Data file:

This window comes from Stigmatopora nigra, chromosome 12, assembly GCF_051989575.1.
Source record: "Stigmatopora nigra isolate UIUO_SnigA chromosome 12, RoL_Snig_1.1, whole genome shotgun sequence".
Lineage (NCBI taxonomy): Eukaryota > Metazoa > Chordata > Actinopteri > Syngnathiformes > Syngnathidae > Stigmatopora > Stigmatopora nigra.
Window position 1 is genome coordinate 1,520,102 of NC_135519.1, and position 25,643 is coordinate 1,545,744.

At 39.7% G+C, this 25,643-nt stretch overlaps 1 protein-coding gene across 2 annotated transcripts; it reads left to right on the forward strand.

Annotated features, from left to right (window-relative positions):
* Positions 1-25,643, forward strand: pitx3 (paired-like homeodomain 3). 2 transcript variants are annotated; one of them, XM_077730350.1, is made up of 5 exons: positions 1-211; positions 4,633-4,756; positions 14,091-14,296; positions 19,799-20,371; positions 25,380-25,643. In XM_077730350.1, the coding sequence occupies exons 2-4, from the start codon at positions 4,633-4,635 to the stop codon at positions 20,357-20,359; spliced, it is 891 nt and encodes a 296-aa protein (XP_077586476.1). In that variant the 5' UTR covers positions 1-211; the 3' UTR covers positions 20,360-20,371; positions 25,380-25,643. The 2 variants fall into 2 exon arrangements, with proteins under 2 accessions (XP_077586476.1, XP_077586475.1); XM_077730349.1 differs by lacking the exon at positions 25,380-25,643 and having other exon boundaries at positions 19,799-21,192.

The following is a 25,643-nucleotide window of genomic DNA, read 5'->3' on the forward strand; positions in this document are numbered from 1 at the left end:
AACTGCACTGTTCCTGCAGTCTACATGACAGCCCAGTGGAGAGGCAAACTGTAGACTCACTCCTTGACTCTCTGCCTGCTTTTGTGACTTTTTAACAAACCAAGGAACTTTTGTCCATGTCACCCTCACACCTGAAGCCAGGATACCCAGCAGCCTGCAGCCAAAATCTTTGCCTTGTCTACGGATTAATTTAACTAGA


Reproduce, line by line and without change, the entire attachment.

This window comes from Stigmatopora nigra, chromosome 12, assembly GCF_051989575.1.
Source record: "Stigmatopora nigra isolate UIUO_SnigA chromosome 12, RoL_Snig_1.1, whole genome shotgun sequence".
Lineage (NCBI taxonomy): Eukaryota > Metazoa > Chordata > Actinopteri > Syngnathiformes > Syngnathidae > Stigmatopora > Stigmatopora nigra.
Window position 1 is genome coordinate 1,520,102 of NC_135519.1, and position 25,643 is coordinate 1,545,744.

At 39.7% G+C, this 25,643-nt stretch overlaps 1 protein-coding gene across 2 annotated transcripts; it reads left to right on the forward strand.

Annotated features, from left to right (window-relative positions):
* Positions 1-25,643, forward strand: pitx3 (paired-like homeodomain 3). 2 transcript variants are annotated; one of them, XM_077730350.1, is made up of 5 exons: positions 1-211; positions 4,633-4,756; positions 14,091-14,296; positions 19,799-20,371; positions 25,380-25,643. In XM_077730350.1, the coding sequence occupies exons 2-4, from the start codon at positions 4,633-4,635 to the stop codon at positions 20,357-20,359; spliced, it is 891 nt and encodes a 296-aa protein (XP_077586476.1). In that variant the 5' UTR covers positions 1-211; the 3' UTR covers positions 20,360-20,371; positions 25,380-25,643. The 2 variants fall into 2 exon arrangements, with proteins under 2 accessions (XP_077586476.1, XP_077586475.1); XM_077730349.1 differs by lacking the exon at positions 25,380-25,643 and having other exon boundaries at positions 19,799-21,192.

The following is a 25,643-nucleotide window of genomic DNA, read 5'->3' on the forward strand; positions in this document are numbered from 1 at the left end:
AACTGCACTGTTCCTGCAGTCTACATGACAGCCCAGTGGAGAGGCAAACTGTAGACTCACTCCTTGACTCTCTGCCTGCTTTTGTGACTTTTTAACAAACCAAGGAACTTTTGTCCATGTCACCCTCACACCTGAAGCCAGGATACCCAGCAGCCTGCAGCCAAAATCTTTGCCTTGTCTACGGATTAATTTAACTAGA